So when you get that random text from your ex, or see a friend request from a familiar-but-forgotten-face remember the progress you've made and the work you put in to move on from the situation you shared with that person. And don't let anyone cross your personal boundary and ruin your state of peace in an effort to find themselves. They have their journey and you should remain firmly planted in your own.

Brittany is a regular contributor; you can read her bio here. Candace is an NYU and Spelman-educated journalist currently completing a fellowship at the Village Voice in New York City.

When the Wicked Witch is brown: Teaching race and gender politics to kids

Once upon a time, I babysat to make ends meet. I had a handful of families on constant rotation covering their child care as a personal summer camp counselor, the date night savior, and watchful eyes so mommy & daddy can get some work done. When I wasn't sitting, I was teaching movement to small children. There were days when I rarely spoke to anyone over the age of 5. My vocabulary became very basic. As I communicated with little people often, I found myself as a liaison between their world and the grown up world.

Recently I babysat two of my faves for the first time in a long while. We were reading bedtime stories, and the younger of two sisters insisted we read Captain Underpants. To be brief, this book is disgusting. It's a children's book yes, but built entirely around potty humor. The more I read, the more I was grossed out and the older sister agreed. Then she remarked, "This book is for boys! Gross, disgusting boys who play in toilets!" I was struck by how this 6 year old had gendered a story without a gender. I shot back to her, "But your sister likes it! And she's not a boy. Being disgusting is not a girl versus boy thing," I explained. "It's just a disgusting thing." She wasn't convinced. To her, gross humor = boy. I guess her sister just didn't count. How sad, I thought.

I pondered how she had gotten to that equation in her head. What clues and cues had she picked up on to lead her to that inference? Or had someone just said it to her outright? Boys will be boys. Boys have cooties. Boys are dirty. Boys are gross.

The next day we held an informal sharing and celebration for my children's dance classes at the YMCA. The ballet class of four 5 & 6 year old girls danced Sleeping Beauty and in the very fair world of Pre-K and K, they were all the princess, each crowned with a tiara... and they chose their favorite boy from school to be a kiss blowing prince... and Ms. Sydnie to be the evil witch who casts the sleeping spell.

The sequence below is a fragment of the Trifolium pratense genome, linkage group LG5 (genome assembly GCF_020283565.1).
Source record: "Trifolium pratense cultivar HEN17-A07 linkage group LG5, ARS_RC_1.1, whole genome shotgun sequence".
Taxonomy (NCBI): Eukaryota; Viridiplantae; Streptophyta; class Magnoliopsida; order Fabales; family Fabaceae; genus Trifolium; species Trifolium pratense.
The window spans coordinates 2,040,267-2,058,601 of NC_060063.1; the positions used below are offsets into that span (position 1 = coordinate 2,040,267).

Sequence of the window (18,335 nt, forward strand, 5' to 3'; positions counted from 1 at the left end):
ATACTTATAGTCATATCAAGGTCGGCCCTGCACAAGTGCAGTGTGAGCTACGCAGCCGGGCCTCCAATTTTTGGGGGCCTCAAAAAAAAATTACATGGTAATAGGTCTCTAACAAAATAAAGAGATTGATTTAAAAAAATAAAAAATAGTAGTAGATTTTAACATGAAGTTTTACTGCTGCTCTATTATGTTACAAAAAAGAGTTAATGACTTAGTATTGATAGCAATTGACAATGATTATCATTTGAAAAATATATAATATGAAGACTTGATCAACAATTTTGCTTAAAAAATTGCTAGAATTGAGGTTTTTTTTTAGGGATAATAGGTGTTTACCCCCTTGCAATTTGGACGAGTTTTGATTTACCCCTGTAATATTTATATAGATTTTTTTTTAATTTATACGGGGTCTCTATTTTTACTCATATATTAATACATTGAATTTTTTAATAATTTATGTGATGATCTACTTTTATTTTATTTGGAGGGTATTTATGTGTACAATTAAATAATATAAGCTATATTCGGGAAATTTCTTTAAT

Even at 5 years old, these girls were all about costumes and props. They decided I should wear an evil witch outfit and I needed a magic wand. As I pondered what I should wear as my "evil" outfit, the first thing to come to mind was my burgundy dress & brown shrug. Burgundy is the antithesis to their light pink leotards, skirts and tights. Burgundy is dark. I am dark.

I got nervous and stopped myself as I searched through my closet for the dress. It bugged me to equate dark to evil. I didn't like that I was teaching and reinforcing light as right, and dark as wrong. Am I teaching my ballerinas (who happen to be caucasian and asian) that to wear dark colors (or just to look dark) signifies evil? Will this carry over subtly into all their psyche so that they will always associate dark with wrong?

Maybe the inner monologue was a little over the top, but not far fetched when just the day before I witnessed another child of the same age and relatively similar upbringing and exposure come to an oversimplified conclusion about an entire gender. 

*standing on soap box*

We have to start teaching children to take people on an individual basis. Of course, that would require adults to do the same, myself included. How many times today have you said some version of "Men are...," "Women are...," "Black people are...," "White people are...," etc.? Kids pick up on everything, and the first thing they do is repeat what they have seen and heard. I want the children I teach, babysit, and raise, to understand gender norms and racial stereotypes in our culture. But I also want them to be able to understand themselves as a human being who may or may not ascribe to these notions. Then, do unto others, as they do unto themselves.

It is an individual's actions that reveal their character, and each person regardless of gender and race may choose what those actions are. Because guess what? Gender and race are just some made up social constructs anyway! (Sidebar: I remember my sophomore year in college when Professor Glover wrote on the board - Race is a social construct. It's not real. - BLEW. MY. MIND.) 

*steps down off soap box*

Right before the performance one of the ballerinas asked, "Where is your evil costume?" I was wearing the burgundy dress. I pointed to it. "That's not evil!" She exclaimed. I was relieved.

"Well it's not the dress that makes me evil," I told her. "Really, it's what I do with my magic wand." I waved my sparkling wand in circles and squiggles above her head, and she giggled until she turned pink.